To free, or not to free
Among the most common questions we get from game developers is whether the free-to-play (a.k.a. freemium) model makes sense for their next game. For teams that have always charged players up-front with a premium pricing model, the thought of distributing games for free makes them very uncomfortable. I made the switch myself when I joined a free-to-play social games startup as a Studio Director in 2009, so I’m well aware of both the anxiety and the opportunity.
To best answer this question, I decided we should do it the Flurry way: with hard data. To do so, we compared the revenue generated by pricing model, freemium vs. premium, among the top 100 grossing games in January and June of this year. Premium simply means charging for the download (e.g., $0.99). Freemium describes the free-to-play model, where the game is given away for free, and then the consumer can purchase virtual currency and/or virtual goods through in-app-purchases. Tracking over 90,000 apps with its analytics service, Flurry can measure the amount of revenue generated per ranked position in the App Store top grossing category. The chart below compares the proportion of revenue generated by each model.
Inspecting the chart, we see that free games already represented 39% of the games revenue generated by Apple’s App Store in January, but that number has since risen to 65% last month. The traction of the freemium business model is undeniable and growing fast. In fact, with games often occupying more than 75% of all top 100 grossing apps in the app store, it’s the single most dominating business model in the mobile apps industry today.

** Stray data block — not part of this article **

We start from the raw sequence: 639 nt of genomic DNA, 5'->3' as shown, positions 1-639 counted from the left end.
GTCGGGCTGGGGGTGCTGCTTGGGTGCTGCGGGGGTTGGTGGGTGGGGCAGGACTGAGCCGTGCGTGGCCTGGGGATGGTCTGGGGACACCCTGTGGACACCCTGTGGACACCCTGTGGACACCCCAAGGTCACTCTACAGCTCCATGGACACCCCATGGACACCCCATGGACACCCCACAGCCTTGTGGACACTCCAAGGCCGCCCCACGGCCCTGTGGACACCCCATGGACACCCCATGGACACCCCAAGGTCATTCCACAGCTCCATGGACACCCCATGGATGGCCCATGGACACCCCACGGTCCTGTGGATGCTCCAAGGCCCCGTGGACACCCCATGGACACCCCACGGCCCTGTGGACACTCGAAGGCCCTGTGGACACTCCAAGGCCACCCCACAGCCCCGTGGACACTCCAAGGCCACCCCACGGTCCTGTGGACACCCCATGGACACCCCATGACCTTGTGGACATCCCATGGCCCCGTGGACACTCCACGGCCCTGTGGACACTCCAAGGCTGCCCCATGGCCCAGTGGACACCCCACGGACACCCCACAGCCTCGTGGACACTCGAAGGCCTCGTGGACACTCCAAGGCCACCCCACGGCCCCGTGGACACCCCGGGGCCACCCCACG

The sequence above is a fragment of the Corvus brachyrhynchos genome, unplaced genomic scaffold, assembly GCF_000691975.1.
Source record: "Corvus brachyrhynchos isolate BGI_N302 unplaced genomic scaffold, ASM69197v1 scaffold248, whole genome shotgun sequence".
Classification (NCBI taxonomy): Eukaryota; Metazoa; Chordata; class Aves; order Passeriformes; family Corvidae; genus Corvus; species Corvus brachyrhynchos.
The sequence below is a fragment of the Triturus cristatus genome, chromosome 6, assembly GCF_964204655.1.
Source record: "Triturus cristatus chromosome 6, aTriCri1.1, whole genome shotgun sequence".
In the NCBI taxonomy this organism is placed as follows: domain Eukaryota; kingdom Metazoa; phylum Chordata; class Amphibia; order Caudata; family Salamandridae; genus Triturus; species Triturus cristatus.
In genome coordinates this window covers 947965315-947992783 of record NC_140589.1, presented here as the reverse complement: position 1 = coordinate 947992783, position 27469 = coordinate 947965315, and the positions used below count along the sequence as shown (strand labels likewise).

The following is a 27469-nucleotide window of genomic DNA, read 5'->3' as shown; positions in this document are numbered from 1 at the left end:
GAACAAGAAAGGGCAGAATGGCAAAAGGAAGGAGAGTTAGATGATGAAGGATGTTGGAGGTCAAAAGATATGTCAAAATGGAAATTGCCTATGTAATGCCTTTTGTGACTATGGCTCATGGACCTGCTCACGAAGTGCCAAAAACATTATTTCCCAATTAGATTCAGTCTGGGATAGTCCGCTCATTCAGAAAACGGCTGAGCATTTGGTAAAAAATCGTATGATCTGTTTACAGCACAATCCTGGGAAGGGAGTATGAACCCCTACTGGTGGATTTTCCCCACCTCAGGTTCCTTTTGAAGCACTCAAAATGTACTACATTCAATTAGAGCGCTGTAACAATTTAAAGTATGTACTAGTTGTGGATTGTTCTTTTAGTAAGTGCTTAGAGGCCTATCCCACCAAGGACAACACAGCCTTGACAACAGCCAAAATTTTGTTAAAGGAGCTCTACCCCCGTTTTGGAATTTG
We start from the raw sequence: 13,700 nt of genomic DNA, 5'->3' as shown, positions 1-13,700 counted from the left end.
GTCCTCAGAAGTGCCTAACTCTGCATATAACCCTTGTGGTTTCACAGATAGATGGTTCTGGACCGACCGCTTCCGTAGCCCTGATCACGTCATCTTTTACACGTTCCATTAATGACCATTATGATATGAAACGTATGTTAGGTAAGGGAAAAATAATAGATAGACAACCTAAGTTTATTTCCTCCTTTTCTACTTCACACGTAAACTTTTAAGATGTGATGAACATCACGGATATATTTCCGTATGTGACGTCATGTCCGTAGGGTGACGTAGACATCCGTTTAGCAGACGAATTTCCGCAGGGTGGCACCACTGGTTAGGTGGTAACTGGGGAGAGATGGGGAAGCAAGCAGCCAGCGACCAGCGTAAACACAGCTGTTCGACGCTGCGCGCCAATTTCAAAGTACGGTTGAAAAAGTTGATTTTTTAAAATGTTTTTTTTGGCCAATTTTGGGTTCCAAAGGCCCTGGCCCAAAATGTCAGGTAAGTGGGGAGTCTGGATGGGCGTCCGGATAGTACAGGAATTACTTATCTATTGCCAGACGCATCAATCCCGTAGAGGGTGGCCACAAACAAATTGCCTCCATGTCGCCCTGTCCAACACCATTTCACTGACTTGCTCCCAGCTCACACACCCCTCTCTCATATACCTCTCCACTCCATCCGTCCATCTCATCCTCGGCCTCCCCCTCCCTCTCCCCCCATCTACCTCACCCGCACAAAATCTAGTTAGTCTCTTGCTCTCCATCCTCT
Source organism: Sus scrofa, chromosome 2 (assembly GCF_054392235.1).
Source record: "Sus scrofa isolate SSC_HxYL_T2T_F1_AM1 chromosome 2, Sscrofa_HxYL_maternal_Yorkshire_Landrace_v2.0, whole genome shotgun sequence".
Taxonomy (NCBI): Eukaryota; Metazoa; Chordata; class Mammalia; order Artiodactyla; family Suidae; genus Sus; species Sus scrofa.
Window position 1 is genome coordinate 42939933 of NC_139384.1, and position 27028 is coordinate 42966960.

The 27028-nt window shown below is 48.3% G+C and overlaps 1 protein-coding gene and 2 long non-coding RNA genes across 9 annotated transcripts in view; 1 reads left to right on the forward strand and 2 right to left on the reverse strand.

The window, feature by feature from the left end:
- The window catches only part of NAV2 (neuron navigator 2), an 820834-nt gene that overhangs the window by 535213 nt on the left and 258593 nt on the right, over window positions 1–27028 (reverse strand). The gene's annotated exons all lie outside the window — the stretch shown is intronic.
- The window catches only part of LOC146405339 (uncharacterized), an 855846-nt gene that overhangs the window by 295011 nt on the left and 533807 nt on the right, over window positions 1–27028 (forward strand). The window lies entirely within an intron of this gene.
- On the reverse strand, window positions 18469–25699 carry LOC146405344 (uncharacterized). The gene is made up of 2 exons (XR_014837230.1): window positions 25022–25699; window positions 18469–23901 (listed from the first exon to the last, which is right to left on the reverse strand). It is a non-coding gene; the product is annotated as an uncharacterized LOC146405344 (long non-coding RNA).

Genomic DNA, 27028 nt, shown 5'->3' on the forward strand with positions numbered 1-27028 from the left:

In the old paid world of video games, success was measured by multiplying the number of units sold by the unit price, the traditional retail model. In the new world of digital games distribution, it’s all about how many players you can keep engaged with your free game, followed by how many compelling spending opportunities you can provide them.
When you make your game free and add in-app purchases, two powerful things can happen: first, more people will likely try your game since you’ve made the “ante” zero; and second, you will likely take more total money, since different players can now spend different amounts depending on their engagement and preferences. It’s not unheard of for individual players to spend into the tens of thousands in a game they like.
Flurry data shows that the number of people who spend money in a free game ranges from 0.5% to 6% depending on the quality of the game and its core mechanics. Although this means that more than 90% of players will not spend a single penny, it also means that players who love your game spend much more than the $0.99 you were considering charging for the app. And since you gave away the game for free, your “heavy spender” group can be sizable.
Free-to-play is here to stay. If you’re a game studio, you simply need to understand how to take advantage of this game-changing opportunity. In future posts, I’ll cover strategies and tactics you can employ to make this powerful model work best for you.